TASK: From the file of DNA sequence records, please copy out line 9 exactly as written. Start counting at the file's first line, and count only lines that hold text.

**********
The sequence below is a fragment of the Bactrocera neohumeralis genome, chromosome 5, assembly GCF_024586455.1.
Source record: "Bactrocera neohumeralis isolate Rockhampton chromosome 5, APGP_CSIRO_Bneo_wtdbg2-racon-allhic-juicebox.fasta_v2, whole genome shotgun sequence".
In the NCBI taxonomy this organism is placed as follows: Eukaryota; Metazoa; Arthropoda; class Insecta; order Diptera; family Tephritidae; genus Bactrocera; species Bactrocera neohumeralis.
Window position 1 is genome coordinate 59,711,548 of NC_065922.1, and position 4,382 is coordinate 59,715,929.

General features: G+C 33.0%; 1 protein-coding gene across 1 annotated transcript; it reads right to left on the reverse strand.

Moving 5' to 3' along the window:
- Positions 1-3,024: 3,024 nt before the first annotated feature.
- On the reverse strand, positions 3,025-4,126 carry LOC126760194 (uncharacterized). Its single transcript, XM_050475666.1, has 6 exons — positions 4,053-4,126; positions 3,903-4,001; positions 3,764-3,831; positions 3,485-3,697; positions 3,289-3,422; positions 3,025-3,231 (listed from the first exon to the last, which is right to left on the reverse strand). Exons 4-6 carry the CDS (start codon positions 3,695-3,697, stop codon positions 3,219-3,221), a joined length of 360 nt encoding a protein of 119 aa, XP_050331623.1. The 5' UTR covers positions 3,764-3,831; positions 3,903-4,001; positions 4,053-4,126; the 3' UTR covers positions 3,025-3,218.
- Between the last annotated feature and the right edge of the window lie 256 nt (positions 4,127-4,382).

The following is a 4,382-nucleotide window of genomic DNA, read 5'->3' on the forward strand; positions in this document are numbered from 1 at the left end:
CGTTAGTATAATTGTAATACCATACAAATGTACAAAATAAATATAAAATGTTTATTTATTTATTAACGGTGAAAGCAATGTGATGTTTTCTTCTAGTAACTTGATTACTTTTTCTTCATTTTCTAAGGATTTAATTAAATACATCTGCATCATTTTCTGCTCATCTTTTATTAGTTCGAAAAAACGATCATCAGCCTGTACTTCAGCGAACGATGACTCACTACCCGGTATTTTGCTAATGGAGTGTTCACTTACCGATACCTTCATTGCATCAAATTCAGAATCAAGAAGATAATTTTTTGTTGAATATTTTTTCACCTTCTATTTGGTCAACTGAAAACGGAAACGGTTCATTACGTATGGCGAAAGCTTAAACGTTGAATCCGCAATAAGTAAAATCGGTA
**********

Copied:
- Between the last annotated feature and the right edge of the window lie 256 nt (positions 4,127-4,382).